People delete ill-advised emails. They take down their most unfortunate or incriminating social media posts. Computer files go missing, and digitally stored photos disappear.
But whether these digital mistakes are innocently (or not so innocently) sent to a recycling bin which is then routinely emptied, or instead systematically scoured from a hard drive with scrubbing software, the process of deletion leaves a mark. And the courts have noticed.
When litigation is commenced, threatened or merely anticipated, the parties to that litigation will be under a legal duty to preserve what they know or reasonably should know to be relevant to that litigation. Under Federal Rules of Civil Procedure 37(e), if electronically stored information (“ESI”) that should have been preserved in the anticipation or conduct of litigation is lost because a party failed to take reasonable steps to preserve it, and it cannot be restored or replaced through other means, the court can enter sanctions against the party that failed to preserve it. Further, if the court finds prejudice to another party from the loss of that information, it may order such measures as necessary to cure any prejudice or, if the court finds that the party acted with the intent to deprive another party of that information, the court may presume that the lost information is unfavorable to the party that lost it, instruct a jury that the jury must presume the information was unfavorable to the party, or even dismiss the action or enter a default judgment.
The Pennsylvania courts have established their own standard for determining sanctions for the destruction, or in legal terms, “spoliation,” of electronically stored information. In Pennsylvania, the courts may sanction a party for violations of the duty to preserve electronic information, and in considering the proper sanction for failure to preserve evidence, the court will consider the degree of fault of the party who altered or destroyed the evidence, the degree of prejudice suffered by the opposing party, and the availability of any lesser sanctions that will protect the opposing party’s rights while also deterring future similar conduct.
In the context of traditional ESI, such as word processor files, emails and spreadsheets – files that are typically stored on the party’s own computer devices – the obligation to preserve evidence goes beyond a duty to simply not delete files. The duty requires the active and affirmative preservation of these files, which may include the interruption of routine document destruction and data dumps.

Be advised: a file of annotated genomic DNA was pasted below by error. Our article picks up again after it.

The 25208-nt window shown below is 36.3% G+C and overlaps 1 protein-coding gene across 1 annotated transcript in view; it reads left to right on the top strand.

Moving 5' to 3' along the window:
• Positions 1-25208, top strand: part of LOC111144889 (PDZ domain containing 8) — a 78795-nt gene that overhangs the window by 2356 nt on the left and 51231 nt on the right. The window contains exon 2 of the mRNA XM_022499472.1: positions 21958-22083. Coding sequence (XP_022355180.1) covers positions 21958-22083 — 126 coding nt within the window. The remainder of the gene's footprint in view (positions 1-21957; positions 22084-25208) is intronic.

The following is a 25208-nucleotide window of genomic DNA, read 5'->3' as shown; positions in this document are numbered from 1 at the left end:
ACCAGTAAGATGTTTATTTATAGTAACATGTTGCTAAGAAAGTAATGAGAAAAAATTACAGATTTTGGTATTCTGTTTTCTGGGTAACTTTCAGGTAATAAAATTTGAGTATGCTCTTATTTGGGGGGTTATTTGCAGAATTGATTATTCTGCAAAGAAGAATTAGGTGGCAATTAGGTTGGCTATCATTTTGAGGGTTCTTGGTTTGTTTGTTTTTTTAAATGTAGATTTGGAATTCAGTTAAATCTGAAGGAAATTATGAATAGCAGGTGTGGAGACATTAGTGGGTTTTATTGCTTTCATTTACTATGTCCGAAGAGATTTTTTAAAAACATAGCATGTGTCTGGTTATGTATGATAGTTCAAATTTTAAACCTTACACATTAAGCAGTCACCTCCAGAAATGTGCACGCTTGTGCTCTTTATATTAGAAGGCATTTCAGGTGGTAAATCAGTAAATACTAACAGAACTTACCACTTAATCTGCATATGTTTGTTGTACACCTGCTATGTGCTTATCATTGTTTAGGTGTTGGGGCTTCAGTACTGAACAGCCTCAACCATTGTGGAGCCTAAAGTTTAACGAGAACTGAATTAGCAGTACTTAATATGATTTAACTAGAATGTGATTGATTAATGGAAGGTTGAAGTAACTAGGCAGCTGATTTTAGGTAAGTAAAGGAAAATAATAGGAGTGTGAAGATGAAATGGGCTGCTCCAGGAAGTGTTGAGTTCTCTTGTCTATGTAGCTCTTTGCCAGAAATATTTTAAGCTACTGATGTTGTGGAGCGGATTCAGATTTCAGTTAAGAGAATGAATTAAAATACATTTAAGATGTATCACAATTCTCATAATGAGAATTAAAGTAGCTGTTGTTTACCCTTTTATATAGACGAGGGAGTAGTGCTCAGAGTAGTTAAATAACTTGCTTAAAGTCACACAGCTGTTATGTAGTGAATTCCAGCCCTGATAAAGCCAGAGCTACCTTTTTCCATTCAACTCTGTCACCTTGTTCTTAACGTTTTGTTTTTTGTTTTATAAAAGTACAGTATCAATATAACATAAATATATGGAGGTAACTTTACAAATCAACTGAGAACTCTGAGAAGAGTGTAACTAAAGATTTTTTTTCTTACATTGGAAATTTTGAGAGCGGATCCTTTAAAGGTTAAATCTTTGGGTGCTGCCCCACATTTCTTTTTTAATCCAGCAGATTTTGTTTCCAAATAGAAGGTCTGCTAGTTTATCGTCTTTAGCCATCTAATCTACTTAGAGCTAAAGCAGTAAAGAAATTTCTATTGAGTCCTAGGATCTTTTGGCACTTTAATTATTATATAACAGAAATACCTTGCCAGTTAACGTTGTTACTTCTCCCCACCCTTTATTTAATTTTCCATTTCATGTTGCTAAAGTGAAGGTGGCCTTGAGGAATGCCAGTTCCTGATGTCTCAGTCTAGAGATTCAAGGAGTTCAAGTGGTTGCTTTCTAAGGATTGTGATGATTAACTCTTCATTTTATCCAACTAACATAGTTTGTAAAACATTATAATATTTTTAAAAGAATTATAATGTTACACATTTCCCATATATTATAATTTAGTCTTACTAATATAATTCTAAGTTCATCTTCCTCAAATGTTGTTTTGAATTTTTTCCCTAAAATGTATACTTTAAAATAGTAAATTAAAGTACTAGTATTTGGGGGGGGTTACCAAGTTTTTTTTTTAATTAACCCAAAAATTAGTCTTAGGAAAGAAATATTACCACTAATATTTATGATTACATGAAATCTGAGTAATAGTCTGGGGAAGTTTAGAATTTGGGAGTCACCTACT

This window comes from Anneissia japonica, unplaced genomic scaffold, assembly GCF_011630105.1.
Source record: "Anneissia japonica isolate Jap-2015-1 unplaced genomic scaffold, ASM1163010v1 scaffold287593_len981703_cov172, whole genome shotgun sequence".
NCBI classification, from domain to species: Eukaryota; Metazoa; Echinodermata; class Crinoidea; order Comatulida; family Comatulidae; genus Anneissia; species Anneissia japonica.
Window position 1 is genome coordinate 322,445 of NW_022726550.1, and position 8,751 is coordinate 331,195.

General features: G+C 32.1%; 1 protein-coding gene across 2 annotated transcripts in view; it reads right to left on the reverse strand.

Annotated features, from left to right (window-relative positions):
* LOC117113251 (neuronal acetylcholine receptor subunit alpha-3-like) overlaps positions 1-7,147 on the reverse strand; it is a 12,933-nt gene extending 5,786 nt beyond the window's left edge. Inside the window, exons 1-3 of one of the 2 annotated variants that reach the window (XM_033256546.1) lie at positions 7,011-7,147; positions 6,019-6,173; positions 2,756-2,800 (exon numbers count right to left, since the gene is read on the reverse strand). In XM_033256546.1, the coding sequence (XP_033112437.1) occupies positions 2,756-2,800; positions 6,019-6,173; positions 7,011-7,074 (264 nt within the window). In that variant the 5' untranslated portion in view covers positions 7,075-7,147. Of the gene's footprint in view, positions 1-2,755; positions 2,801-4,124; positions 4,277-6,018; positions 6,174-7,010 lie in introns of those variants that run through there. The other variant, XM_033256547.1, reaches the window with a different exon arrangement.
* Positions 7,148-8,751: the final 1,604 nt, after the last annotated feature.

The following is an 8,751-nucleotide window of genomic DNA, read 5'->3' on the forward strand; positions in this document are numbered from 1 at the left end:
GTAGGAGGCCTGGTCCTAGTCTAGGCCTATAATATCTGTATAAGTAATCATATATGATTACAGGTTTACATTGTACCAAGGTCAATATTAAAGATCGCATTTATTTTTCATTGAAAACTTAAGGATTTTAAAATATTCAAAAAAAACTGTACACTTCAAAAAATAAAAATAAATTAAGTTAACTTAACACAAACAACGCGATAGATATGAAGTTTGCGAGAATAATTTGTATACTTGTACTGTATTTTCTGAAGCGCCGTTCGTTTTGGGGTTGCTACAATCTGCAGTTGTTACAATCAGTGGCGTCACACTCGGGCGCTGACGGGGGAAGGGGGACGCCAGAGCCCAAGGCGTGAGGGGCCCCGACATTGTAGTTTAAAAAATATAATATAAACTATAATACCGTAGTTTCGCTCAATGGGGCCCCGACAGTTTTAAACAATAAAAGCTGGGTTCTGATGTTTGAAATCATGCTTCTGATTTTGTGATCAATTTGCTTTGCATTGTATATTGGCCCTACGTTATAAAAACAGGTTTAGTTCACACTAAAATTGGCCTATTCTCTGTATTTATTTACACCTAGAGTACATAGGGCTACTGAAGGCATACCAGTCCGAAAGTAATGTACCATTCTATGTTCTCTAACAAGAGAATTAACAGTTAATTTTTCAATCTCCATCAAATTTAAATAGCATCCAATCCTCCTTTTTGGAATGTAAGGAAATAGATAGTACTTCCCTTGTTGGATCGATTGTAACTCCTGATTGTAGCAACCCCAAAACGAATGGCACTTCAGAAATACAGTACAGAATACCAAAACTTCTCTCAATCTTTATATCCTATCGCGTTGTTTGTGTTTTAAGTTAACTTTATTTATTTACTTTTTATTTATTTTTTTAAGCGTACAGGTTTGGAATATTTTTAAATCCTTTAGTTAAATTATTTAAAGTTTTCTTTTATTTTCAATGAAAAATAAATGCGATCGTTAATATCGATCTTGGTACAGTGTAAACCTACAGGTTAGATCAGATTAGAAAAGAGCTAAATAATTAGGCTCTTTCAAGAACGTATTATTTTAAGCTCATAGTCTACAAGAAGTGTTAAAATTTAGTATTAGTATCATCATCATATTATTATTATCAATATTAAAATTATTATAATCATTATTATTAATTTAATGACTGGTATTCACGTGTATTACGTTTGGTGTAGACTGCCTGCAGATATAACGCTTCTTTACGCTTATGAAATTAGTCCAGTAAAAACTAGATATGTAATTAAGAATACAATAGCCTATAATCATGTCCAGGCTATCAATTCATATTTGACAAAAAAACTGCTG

In the context of social media, where information is stored externally, and current information is constantly changing, both attorneys and their clients may need to take more active steps to avoid the inadvertent spoliation of evidence. That is, such externally stored information may have to be actively downloaded in order to preserve it and avoid a charge of spoliation.
Parties who believe they might be able to get away with the deletion of potentially incriminating files should think twice. Attorneys and law firms now routinely engage forensic computer analysists to search the other parties’ computer devices for signs of file deletion and destruction. Often times, deleted files can be recovered. And even where files have been removed with scrubbing software, the very fact that scrubbing software was used can be used as evidence that whatever was scrubbed would have been harmful to the cause of the party who scrubbed it.
As suggested above, spoliation of ESI has consequences. In the most general terms, if the court finds that a party has engaged in or allowed the spoliation of evidence, the court can enter an “adverse inference” against that party. This adverse inference can be used as affirmative evidence in support of the other party’s legal position in a lawsuit. For example, in a case where the issue is a former employee’s alleged theft of the employer’s confidential information, evidence that files were deleted from a laptop or thumb drive shortly before the start of litigation can be used as affirmative evidence that the deleted files were indeed confidential information of the former employer.
In order to avoid the prospect of such adverse inferences, and in any case where ESI may be significant, attorneys now routinely issue “litigation hold” letters to both their clients and opponents alike, instructing them on their obligation to affirmatively preserve ESI. In any case where social media is concerned, these litigation hold letters should specifically instruct the parties to download and preserve information stored on external sites.
Also, in the context of social media, attorneys should be instructing their clients that while it is acceptable, and often advisable, to change their account privacy setting so as to limit third parties’ ability to access these social media sites, the clients must not delete any social media posts. In fact, attorneys who have failed to offer such advice, and who have instead advised their clients to take down or delete their social media posts, have been sanctioned for their role in their clients’ failure to preserve these posts.
The failure to preserve ESI can create enormous legal headaches and alter the outcome of litigation. If there is potential litigation on your horizon, you should contact your attorney immediately to understand your legal rights and obligations with respect to ESI.
Bruce L. Baldwin, Esquire is a partner in the law firm of Wolf, Baldwin and Associates, P.C., with offices in Pottstown, West Chester, and Reading, and has represented employers and employees in business matters and litigation for over 30 years. He may be reached by calling 610.323.7436, or by e-mail at BBaldwin@wolfbaldwin.com.